During uncertainties for the future of maritime industries and coastal shipping in Australia, Maritime Industry Australia warns that in spite of expected increases in demand for seafaring skills, there is no increase in training options for new workers.

Specifically, only 8% of Australia's 5646 seafarers and onshore workers are under 30 years of age, while 52% are older than 46.


Moreover, local media report that that according to a new report, there will be increases in demand by 2023, by as much as 11.6% for seafarers working at sea and 17.7% for those working onshore. In addition, an 11% increase in demand for future workers in training is also expected.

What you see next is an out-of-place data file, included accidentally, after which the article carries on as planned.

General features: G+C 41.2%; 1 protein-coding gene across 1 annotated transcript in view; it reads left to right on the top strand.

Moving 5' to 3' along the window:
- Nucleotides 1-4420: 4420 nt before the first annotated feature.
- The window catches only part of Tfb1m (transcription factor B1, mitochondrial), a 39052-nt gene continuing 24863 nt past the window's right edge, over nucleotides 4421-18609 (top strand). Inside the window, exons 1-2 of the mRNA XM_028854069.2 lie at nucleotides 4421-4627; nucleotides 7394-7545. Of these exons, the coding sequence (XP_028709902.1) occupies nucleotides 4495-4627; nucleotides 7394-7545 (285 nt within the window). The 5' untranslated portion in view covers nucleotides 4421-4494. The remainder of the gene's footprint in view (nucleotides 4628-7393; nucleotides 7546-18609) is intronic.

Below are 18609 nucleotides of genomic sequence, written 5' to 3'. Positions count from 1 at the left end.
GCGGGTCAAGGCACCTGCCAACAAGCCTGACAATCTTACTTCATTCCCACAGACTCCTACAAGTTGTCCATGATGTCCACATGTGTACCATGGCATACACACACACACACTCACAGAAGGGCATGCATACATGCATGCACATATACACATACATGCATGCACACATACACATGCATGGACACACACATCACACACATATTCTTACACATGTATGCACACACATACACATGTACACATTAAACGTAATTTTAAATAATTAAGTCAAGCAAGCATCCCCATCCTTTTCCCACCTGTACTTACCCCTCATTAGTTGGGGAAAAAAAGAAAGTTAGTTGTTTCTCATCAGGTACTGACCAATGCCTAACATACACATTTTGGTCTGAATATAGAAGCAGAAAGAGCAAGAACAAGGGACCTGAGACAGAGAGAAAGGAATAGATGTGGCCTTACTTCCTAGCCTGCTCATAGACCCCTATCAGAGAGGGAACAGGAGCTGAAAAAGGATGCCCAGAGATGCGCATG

The fact that the Australian shipping industry has a large vessel trading fleet, and a traditional training ground, is damaging skills development. This is very important to working on ships as well as for shore-based employment.

Regarding the workforce projections for the next five years, employers believe that they would need about 10% increase in engineer officers and a 13.2% rise for master and deck officers.

Furthermore, 85% of organisations reported that they did not employ foreign seafarers.

Finally, Australian-flagged and crewed ships are costing operators around $7 million a year more than foreign vessels. This fact is limiting businesses' competitiveness and is hurting the viability of the shipping sector.